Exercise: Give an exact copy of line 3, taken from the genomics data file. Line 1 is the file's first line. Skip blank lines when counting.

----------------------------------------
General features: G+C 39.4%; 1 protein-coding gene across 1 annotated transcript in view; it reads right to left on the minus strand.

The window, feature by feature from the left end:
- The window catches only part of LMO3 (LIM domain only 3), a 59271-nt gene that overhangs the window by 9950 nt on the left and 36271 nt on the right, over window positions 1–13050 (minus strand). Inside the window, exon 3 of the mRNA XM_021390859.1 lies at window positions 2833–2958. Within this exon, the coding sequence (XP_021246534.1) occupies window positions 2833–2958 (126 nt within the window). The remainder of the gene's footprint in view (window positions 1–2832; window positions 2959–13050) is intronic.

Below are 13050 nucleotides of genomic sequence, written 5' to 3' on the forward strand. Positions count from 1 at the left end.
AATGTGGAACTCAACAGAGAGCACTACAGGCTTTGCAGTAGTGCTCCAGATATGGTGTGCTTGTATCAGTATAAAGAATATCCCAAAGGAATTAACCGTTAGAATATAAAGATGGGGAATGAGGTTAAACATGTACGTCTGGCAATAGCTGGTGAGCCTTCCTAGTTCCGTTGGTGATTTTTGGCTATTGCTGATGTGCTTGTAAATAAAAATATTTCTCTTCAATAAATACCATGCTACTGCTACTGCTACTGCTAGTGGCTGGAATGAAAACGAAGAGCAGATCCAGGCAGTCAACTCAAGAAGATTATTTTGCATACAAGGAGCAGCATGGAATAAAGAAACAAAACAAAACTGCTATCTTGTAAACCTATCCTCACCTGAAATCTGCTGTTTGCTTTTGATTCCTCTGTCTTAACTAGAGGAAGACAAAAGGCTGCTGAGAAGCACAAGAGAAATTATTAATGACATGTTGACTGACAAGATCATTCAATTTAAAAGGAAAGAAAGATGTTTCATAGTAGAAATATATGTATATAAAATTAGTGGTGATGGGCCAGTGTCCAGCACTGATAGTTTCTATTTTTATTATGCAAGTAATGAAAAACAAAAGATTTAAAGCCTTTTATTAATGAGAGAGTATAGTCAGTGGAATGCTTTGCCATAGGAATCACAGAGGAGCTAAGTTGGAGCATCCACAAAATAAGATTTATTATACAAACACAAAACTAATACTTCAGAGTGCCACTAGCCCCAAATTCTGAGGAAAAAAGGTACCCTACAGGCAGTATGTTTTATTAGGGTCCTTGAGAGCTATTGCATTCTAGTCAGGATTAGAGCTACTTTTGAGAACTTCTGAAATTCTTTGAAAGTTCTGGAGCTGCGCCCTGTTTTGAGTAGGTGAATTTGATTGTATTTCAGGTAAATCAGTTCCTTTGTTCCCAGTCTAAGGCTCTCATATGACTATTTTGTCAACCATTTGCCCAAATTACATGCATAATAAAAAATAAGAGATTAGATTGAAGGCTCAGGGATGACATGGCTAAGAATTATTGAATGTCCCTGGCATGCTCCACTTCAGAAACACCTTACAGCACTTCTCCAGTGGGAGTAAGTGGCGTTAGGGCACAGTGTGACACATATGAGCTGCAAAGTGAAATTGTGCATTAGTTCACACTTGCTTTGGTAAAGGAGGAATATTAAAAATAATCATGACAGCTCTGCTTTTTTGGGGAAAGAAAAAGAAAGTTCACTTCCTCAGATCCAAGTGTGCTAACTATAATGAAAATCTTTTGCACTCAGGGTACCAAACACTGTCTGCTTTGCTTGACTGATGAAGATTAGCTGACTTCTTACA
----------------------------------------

- The window catches only part of LMO3 (LIM domain only 3), a 59271-nt gene that overhangs the window by 9950 nt on the left and 36271 nt on the right, over window positions 1–13050 (minus strand). Inside the window, exon 3 of the mRNA XM_021390859.1 lies at window positions 2833–2958. Within this exon, the coding sequence (XP_021246534.1) occupies window positions 2833–2958 (126 nt within the window). The remainder of the gene's footprint in view (window positions 1–2832; window positions 2959–13050) is intronic.